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JavaScript Cookbook by Shelley Powers

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7.5. Preventing an Event from Propagating Through a Set of Nested Elements

Problem

You have one element nested in another. Both capture the click event. You want to prevent the click event from the inner element from bubbling up or propagating to the outer event.

Solution

Stop the event from propagating with a generic routine that can be used with the element and any event:

// stop event propagation
function  cancelPropagation (event) {
   if (event.stopPropagation) {
       event.stopPropagation();
   } else {
      event.cancelBubble = true;
   }
}

In the event handler for the inner element click event, call the function, passing in the event object:

cancelPropagation(event);

Discussion

If we don’t want to cancel an event, but do want to prevent it from propagating, we need to stop the event propagation process from occurring. For now, we have to use a cross-browser method, since IE8 doesn’t currently support DOM Level 2 event handling.

In the solution, the event is tested to see if it has a method called stopPropagation. If it does, this event is called. If not, then the event cancelBubble property is set to true. The first method works with Chrome, Safari, Firefox, and Opera, while the latter property works with IE.

To see this work, Example 7-2 shows a web page with two div elements, one nested in another and both assigned a click event handler function. When the inner div element is clicked, two messages pop up: one for the inner div element, one for the other. When a button in the page is pressed, propagation is turned off for the event. When you click the inner div again, only the message for the inner div element is displayed.

Example 7-2. Preventing an event from propagating among nested elements

<!DOCTYPE html>
<head>
<title>Prevent Propagation</title>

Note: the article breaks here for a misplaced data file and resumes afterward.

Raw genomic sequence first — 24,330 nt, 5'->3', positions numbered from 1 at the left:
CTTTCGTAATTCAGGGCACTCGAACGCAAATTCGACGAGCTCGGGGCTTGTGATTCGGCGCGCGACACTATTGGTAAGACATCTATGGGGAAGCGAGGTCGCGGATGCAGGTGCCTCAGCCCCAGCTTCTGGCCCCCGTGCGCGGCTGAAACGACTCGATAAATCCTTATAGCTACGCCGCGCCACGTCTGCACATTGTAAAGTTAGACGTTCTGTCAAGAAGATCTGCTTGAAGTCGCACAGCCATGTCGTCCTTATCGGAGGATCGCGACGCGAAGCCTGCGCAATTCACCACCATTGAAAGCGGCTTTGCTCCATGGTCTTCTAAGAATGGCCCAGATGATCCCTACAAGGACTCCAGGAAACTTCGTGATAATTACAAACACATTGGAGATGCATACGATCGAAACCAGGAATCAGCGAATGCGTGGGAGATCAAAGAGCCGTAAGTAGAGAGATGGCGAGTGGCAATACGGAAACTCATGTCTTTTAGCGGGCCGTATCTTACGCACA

<style>
#one
{
   width: 100px; height: 100px; background-color: #0f0;
}
#two {
   width: 50px; height: 50px; background-color: #f00;
}
#stop
{
  display: block;
}
</style>
<script>

// global for signaling propagation cancel
var stopPropagation = false;

function listenEvent(eventTarget, eventType, eventHandler) {
   if (eventTarget.addEventListener) {
      eventTarget.addEventListener(eventType, eventHandler,false);
   } else if (eventTarget.attachEvent) {
      eventType = "on" + eventType;
      eventTarget.attachEvent(eventType, eventHandler);
   } else {
      eventTarget["on" + eventType] = eventHandler;
   }
}

// cancel propagation
function  cancelPropagation (event) {
   if (event.stopPropagation) {
      event.stopPropagation();
   } else {
      event.cancelBubble = true;
   }
}

listenEvent(window,"load",function() {
   listenEvent(document.getElementById("one"),"click",clickBoxOne);
   listenEvent(document.getElementById("two"),"click",clickBoxTwo);
   listenEvent(document.getElementById("stop"),"click",stopProp);
  });

function stopProp() {
    stopPropagation = true;
}

function clickBoxOne(evt) {
  alert("Hello from One");
}

function clickBoxTwo(evt) {
  alert("Hi from Two");
  if (stopPropagation) {
     cancelPropagation(evt);
  }
}
</script>

</head>
<body>
<div id="one">
<div id="two">
<p>Inner</p>
</div>
</div>
<button id="stop">Stop Propagation</button>
</body>

The button event handler only sets a global variable because we’re not worried about its event propagation. Instead, we need to call cancelPropagation in the click event handler for the div elements, when we’ll have access to the actual event we want to modify.

Example 7-2 also demonstrates one of the challenges associated with cross-browser event handling. There are two click event handler functions: one for the inner div element, one for the outer. Here’s a more efficient click handler method function:

function clickBox(evt) {
   evt = evt || window.event;
   alert("Hi from " + this.id);
   if (stopPropagation) {
      cancelPropagation(evt);
   }
}

This function combines the functionality contained in the two functions in the example. If stopPropagation is set to false, both elements receive the event. To personify the message, the identifier is accessed from the element context, via this.

Unfortunately, this won’t work with IE8. The reason is that event handling with attachEvent is managed via the window object, rather than the DOM. The element context, this, is not available. You can access the element that receives the event via the event object’s srcElement property. However, even this doesn’t work in the example, because the srcElement property is set to the first element that receives the event, and isn’t updated when the event is processed for the next element as the event propagates through the nested elements.

When using DOM Level 0 event handling, these problems don’t occur. Microsoft has access to the element context, this, in the handler function, regardless of propagation. We could use the above function only if we assign the event handler for the two div elements using DOM Level 0:

document.getElementById("one").onclick=clickBox;
document.getElementById("two").onclick=clickBox;

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